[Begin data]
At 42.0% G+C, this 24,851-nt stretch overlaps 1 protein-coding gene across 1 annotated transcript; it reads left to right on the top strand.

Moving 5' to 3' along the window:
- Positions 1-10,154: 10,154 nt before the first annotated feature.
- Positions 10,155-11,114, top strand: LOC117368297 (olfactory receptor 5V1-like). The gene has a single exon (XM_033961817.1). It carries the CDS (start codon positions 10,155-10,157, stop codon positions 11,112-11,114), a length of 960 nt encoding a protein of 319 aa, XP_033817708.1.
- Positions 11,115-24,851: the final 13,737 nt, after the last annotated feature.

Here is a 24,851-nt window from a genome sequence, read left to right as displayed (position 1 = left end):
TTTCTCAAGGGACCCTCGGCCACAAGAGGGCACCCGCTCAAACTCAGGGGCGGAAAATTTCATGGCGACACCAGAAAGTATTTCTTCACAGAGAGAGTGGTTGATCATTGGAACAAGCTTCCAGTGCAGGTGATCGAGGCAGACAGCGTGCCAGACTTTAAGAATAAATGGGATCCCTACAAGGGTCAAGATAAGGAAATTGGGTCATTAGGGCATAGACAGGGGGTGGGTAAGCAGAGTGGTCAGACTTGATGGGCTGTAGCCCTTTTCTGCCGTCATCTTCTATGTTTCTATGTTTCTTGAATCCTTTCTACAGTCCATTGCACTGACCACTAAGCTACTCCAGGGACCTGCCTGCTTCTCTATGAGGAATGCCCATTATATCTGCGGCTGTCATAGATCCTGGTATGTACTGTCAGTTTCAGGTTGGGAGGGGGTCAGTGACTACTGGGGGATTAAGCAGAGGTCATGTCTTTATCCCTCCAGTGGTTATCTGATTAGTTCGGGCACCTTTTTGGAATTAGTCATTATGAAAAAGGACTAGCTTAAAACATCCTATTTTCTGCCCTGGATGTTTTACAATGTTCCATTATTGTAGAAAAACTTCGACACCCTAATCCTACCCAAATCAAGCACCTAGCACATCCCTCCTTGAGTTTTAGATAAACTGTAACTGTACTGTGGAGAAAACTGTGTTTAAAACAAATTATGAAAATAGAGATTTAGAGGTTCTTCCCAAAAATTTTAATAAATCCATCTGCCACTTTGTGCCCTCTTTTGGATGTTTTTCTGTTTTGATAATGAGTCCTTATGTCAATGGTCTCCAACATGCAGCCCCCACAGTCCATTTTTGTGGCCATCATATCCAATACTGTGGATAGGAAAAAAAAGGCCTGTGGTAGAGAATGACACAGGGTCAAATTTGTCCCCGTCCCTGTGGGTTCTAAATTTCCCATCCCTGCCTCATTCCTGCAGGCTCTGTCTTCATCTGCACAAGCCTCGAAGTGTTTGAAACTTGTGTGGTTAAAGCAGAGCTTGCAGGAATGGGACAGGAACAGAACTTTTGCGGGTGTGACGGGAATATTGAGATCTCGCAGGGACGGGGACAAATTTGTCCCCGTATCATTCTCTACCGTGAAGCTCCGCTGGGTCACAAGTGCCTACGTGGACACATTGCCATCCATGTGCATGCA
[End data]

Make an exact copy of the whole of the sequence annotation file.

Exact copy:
At 42.0% G+C, this 24,851-nt stretch overlaps 1 protein-coding gene across 1 annotated transcript; it reads left to right on the top strand.

Moving 5' to 3' along the window:
- Positions 1-10,154: 10,154 nt before the first annotated feature.
- Positions 10,155-11,114, top strand: LOC117368297 (olfactory receptor 5V1-like). The gene has a single exon (XM_033961817.1). It carries the CDS (start codon positions 10,155-10,157, stop codon positions 11,112-11,114), a length of 960 nt encoding a protein of 319 aa, XP_033817708.1.
- Positions 11,115-24,851: the final 13,737 nt, after the last annotated feature.

Here is a 24,851-nt window from a genome sequence, read left to right as displayed (position 1 = left end):
TTTCTCAAGGGACCCTCGGCCACAAGAGGGCACCCGCTCAAACTCAGGGGCGGAAAATTTCATGGCGACACCAGAAAGTATTTCTTCACAGAGAGAGTGGTTGATCATTGGAACAAGCTTCCAGTGCAGGTGATCGAGGCAGACAGCGTGCCAGACTTTAAGAATAAATGGGATCCCTACAAGGGTCAAGATAAGGAAATTGGGTCATTAGGGCATAGACAGGGGGTGGGTAAGCAGAGTGGTCAGACTTGATGGGCTGTAGCCCTTTTCTGCCGTCATCTTCTATGTTTCTATGTTTCTTGAATCCTTTCTACAGTCCATTGCACTGACCACTAAGCTACTCCAGGGACCTGCCTGCTTCTCTATGAGGAATGCCCATTATATCTGCGGCTGTCATAGATCCTGGTATGTACTGTCAGTTTCAGGTTGGGAGGGGGTCAGTGACTACTGGGGGATTAAGCAGAGGTCATGTCTTTATCCCTCCAGTGGTTATCTGATTAGTTCGGGCACCTTTTTGGAATTAGTCATTATGAAAAAGGACTAGCTTAAAACATCCTATTTTCTGCCCTGGATGTTTTACAATGTTCCATTATTGTAGAAAAACTTCGACACCCTAATCCTACCCAAATCAAGCACCTAGCACATCCCTCCTTGAGTTTTAGATAAACTGTAACTGTACTGTGGAGAAAACTGTGTTTAAAACAAATTATGAAAATAGAGATTTAGAGGTTCTTCCCAAAAATTTTAATAAATCCATCTGCCACTTTGTGCCCTCTTTTGGATGTTTTTCTGTTTTGATAATGAGTCCTTATGTCAATGGTCTCCAACATGCAGCCCCCACAGTCCATTTTTGTGGCCATCATATCCAATACTGTGGATAGGAAAAAAAAGGCCTGTGGTAGAGAATGACACAGGGTCAAATTTGTCCCCGTCCCTGTGGGTTCTAAATTTCCCATCCCTGCCTCATTCCTGCAGGCTCTGTCTTCATCTGCACAAGCCTCGAAGTGTTTGAAACTTGTGTGGTTAAAGCAGAGCTTGCAGGAATGGGACAGGAACAGAACTTTTGCGGGTGTGACGGGAATATTGAGATCTCGCAGGGACGGGGACAAATTTGTCCCCGTATCATTCTCTACCGTGAAGCTCCGCTGGGTCACAAGTGCCTACGTGGACACATTGCCATCCATGTGCATGCA